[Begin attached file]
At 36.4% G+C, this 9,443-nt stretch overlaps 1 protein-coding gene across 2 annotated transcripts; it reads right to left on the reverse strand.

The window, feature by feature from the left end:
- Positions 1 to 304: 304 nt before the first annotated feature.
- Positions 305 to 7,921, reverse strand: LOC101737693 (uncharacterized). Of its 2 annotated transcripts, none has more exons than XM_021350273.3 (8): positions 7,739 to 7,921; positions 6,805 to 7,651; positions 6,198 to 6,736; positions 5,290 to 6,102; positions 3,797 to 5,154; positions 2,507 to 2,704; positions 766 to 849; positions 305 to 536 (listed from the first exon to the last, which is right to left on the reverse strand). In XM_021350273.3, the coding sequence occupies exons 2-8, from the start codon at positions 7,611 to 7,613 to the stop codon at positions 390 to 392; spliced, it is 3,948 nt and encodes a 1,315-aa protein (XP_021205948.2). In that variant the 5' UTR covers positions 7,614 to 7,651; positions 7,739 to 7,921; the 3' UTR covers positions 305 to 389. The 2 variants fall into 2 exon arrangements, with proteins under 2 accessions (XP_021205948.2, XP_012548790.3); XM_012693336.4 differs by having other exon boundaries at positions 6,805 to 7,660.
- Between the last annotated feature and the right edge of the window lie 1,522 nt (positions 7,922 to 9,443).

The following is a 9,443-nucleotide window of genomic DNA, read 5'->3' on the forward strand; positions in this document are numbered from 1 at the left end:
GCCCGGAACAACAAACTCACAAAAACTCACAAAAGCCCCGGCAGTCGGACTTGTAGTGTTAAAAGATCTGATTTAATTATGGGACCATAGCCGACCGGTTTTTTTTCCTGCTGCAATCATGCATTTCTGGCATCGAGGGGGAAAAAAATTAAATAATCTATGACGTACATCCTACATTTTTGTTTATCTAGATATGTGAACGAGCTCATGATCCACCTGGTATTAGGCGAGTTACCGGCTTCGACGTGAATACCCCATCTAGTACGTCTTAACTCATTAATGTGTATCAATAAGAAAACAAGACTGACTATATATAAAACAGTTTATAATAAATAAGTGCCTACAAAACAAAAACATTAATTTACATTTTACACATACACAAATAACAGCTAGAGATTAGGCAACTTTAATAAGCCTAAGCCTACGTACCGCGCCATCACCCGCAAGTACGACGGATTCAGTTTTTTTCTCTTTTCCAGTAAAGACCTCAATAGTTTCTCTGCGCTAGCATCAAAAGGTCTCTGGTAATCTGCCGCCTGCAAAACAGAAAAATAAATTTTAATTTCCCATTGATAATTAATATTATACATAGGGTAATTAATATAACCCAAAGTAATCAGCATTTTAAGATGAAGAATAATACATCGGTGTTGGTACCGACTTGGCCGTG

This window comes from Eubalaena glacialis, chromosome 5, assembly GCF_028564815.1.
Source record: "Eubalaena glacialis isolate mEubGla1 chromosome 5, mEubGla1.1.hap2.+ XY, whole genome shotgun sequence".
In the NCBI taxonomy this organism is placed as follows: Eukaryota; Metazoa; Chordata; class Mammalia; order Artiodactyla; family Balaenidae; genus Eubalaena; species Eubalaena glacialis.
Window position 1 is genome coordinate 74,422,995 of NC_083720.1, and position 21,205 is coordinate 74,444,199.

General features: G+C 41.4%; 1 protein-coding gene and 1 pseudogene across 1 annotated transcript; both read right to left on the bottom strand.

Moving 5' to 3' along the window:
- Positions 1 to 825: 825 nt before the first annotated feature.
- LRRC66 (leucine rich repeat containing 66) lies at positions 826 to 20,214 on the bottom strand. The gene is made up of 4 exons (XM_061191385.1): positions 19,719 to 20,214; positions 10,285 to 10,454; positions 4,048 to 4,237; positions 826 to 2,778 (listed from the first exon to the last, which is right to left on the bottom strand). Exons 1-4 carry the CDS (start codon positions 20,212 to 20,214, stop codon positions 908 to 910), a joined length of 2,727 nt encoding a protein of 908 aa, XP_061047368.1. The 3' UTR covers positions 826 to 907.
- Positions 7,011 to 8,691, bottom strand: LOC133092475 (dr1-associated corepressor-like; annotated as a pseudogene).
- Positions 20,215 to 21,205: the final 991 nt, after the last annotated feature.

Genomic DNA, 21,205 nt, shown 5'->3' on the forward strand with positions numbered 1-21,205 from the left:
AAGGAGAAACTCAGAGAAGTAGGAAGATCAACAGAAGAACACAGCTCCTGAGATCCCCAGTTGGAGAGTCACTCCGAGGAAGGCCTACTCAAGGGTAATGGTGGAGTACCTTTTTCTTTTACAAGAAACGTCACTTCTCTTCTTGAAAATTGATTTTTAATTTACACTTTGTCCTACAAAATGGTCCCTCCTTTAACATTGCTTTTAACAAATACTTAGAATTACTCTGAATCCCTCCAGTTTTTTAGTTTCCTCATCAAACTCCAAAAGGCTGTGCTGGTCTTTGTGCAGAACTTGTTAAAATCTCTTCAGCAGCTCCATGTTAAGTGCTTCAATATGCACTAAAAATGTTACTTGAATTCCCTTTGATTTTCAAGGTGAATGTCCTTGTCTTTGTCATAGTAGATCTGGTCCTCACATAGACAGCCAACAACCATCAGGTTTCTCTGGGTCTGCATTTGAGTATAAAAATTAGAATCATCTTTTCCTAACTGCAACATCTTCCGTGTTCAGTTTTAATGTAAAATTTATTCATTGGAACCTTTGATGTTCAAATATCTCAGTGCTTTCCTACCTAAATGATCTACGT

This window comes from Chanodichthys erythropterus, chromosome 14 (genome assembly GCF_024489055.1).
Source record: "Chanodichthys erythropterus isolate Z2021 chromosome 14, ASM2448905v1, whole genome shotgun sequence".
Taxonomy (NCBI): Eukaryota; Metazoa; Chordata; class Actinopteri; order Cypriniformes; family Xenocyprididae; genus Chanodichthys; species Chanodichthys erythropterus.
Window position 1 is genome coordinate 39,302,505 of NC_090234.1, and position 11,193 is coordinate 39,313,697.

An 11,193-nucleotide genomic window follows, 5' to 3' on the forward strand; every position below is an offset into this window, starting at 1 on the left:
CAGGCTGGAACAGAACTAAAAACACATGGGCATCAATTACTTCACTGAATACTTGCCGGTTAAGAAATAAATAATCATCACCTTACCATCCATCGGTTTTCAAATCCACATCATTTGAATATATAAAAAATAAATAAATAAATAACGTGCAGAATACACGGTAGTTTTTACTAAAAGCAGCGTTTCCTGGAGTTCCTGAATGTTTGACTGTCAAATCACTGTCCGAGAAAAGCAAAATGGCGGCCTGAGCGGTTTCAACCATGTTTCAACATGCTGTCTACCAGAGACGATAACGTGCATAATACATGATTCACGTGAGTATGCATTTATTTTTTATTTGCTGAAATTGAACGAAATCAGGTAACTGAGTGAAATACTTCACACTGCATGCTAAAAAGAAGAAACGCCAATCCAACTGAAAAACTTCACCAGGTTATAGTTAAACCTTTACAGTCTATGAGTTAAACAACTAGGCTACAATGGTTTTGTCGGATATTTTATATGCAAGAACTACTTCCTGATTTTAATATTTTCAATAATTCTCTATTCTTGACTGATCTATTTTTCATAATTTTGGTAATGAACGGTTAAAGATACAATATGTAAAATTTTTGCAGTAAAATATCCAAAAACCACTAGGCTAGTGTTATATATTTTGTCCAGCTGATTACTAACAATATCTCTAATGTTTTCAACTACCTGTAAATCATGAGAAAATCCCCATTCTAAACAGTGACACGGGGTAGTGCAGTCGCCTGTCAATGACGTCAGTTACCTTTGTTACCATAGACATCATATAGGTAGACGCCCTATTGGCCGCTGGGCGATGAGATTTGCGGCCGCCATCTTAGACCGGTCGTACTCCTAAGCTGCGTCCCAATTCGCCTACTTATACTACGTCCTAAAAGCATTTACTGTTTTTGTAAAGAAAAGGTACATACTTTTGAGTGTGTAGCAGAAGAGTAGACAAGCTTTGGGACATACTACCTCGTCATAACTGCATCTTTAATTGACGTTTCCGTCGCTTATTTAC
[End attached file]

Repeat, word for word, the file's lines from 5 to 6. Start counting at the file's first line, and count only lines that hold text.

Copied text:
- Between the last annotated feature and the right edge of the window lie 1,522 nt (positions 7,922 to 9,443).

The following is a 9,443-nucleotide window of genomic DNA, read 5'->3' on the forward strand; positions in this document are numbered from 1 at the left end: